Spanberger Scolds Brat Over Opioid Gaff, but Inmates More Sympathetic
Republican Congressman Dave Brat drew censure from his Democratic opponent after he seemed to equate the endurance of negative campaign ads to the challenges faced by a recovering opioid addict.
“You think you’re having a hard time--I've got $5 million worth of negative ads coming at me,” he told Chesterfield County Jail inmate Paris Mines on Wednesday.
Democrat Abigail Spanberger called her opponent’s remarks “highly disappointing and indicative of his lack of empathy,” echoing criticism from the Virginia Democrats and other left-leaning commentators.
She also said Brat’s votes to repeal and replace the Affordable Care Act would have dealt a blow to recovery efforts had they been successful.
In response to requests for comment, Brat’s campaign referred to a press release in which Brat described talking with recovering drug users as “one of the most moving experiences I have in this job.”
“As a Christian, we love the least of these--we visit those in prison,” he said.
Brat got support from Chesterfield County Sheriff Karl Leonard, who said he was upset that the event "has now ended up being nothing more than just a politcal football."
As the audio of his visit spread, Brat celebrated an endorsement from President Donald Trump on Thursday. Trump called the Randolph–Macon economics professor “one of the hardest working, and smartest, people in Washington.”
Congressman @DaveBratVA7th is one of the hardest working, and smartest, people in Washington. He is strong on the Border, Crime, the Military, our Vets and the 2nd Amendment. He is a powerful vote for MAGA and loves the Great State of Virginia. Dave has my Total Endorsement!
— Donald J. Trump (@realDonaldTrump) October 18, 2018
Wednesday was Brat's second visit with inmates in Sheriff Leonard's Heroin Addiction Recovery Program (HARP). In the early part of his meeting with several dozen inmates, Mines told Brat about the challenges she would face after she was released, including securing stable housing.
Brat responded by turning attention to the 7th District Congressional race, currently rated a toss-up by many pundits.
“How do you think I’m feeling?” he said about the ads. “Nothing’s easy. For anybody.”
Brat later acknowledged he was talking about a different magnitude of problem. “You've got it harder,” he said. “I’m not dismissing that.”
University of Mary Washington politics professor Stephen Farnsworth said Brat may pay a political price for the exchange just weeks out from the election.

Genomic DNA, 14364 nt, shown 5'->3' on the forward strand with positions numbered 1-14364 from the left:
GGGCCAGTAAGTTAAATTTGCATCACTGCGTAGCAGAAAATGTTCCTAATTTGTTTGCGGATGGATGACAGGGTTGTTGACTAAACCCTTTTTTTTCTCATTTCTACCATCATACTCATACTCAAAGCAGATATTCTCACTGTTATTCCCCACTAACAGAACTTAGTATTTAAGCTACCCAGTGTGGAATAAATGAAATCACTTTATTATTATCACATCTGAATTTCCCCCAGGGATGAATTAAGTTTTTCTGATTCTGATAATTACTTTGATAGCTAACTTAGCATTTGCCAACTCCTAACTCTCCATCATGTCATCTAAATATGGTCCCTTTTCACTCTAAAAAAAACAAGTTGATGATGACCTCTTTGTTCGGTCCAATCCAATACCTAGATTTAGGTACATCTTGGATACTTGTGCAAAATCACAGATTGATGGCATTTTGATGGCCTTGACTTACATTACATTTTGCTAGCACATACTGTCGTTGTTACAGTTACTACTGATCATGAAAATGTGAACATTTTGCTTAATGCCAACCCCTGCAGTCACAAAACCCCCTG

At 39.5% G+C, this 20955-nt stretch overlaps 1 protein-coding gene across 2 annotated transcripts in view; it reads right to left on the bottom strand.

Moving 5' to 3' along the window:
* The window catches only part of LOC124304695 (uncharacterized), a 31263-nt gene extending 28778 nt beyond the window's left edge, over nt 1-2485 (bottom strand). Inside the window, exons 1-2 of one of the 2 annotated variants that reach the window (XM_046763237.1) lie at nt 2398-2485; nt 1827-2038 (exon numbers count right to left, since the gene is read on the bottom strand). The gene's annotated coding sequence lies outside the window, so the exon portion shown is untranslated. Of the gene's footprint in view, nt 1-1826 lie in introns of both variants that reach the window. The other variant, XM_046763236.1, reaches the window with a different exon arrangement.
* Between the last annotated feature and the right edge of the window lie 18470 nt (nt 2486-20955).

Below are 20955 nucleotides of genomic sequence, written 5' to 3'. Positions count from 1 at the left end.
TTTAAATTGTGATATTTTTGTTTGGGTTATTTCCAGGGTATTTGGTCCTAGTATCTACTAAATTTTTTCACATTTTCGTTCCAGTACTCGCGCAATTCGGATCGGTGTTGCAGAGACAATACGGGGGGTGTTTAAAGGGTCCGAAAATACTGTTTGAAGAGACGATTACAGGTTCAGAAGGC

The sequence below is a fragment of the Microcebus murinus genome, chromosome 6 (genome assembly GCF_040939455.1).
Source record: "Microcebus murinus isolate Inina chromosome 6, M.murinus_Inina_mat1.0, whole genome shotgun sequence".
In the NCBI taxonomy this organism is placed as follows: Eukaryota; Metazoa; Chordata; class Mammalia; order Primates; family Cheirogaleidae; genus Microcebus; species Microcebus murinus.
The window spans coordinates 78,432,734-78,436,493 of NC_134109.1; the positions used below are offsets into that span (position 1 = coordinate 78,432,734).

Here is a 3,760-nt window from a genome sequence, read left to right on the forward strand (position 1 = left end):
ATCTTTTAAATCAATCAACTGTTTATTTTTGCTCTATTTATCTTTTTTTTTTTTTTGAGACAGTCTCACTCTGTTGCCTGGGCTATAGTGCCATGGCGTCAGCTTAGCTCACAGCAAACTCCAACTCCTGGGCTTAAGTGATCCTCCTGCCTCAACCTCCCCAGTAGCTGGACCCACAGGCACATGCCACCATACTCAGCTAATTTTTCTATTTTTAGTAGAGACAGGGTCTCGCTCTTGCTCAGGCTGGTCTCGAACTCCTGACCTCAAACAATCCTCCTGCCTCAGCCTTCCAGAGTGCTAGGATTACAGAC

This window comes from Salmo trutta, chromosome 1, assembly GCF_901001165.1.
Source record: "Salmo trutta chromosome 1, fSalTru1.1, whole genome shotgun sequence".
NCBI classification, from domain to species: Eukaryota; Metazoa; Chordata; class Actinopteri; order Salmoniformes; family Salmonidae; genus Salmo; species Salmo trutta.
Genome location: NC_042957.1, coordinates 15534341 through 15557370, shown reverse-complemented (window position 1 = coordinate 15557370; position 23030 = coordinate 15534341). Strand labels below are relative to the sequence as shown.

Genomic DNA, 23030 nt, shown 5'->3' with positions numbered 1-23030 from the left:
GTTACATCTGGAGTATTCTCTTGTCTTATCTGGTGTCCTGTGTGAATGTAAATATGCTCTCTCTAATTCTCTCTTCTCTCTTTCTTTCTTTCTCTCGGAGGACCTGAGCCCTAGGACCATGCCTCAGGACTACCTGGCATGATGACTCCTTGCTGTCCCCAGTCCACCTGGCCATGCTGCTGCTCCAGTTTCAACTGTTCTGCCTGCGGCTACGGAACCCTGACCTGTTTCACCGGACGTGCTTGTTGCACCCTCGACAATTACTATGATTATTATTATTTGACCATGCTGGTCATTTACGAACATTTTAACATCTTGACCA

"It makes Brat look like an entitled Washington elitist--exactly what he accused House Majority Leader Eric Cantor of being back in the 2014 primary."
But in an interview Thursday, the 28 year-old Mines said she was heartened by Brat’s response.
“It was like a sense of relief, like I’m not alone,” she said in an interview on Thursday. “Somebody this important, this big, is got the same things going on, like being overwhelmed. It made me feel like at ease.”
That reaction differed sharply from that of Kim Myers, a HARP employee who oversees the female support groups and who spoke at Wednesday's meeting.
“How could you compare yourself to someone who's going to get out and not be able to get a job, and not be able to get housing, and has to pay all these fines and restitutions for being in jail?” she said. “Personally, I felt attacked.”
Alexandria Goldstein, a 23-year-old inmate who also spoke at the meeting, agreed that the attack ad reference was misguided.
“I think [Brat] had good intentions,” she said. “But the struggles I've had to deal with throughout my life don't compare to slander or to what people may say about me to the public.”
All three women cautioned against politicizing the event.
“I don't think it should be used against him by any means because at the end of the day he came here to find a solution,” Goldstein said. “He came here to hear us and find out what he can do in his position to help us.”
Ryan Hampton, a prominent opioid recovery advocate and self-described ‘liberal Democrat’ who says he worked in the Clinton White House, also defended Brat.
“The story is that he’s there and he’s paying attention,” he said. “His actions--not his words--his actions actually support our cause.”
Hampton, who has worked closely with the recovery group, pointed to Brat’s two visits to the jail as well as his sponsorship of a bill that would allow community organizations to take advantage of substance abuse grants.
But he said Brat wasn’t completely off the hook.
“Should he have said what he said? 100 percent no.”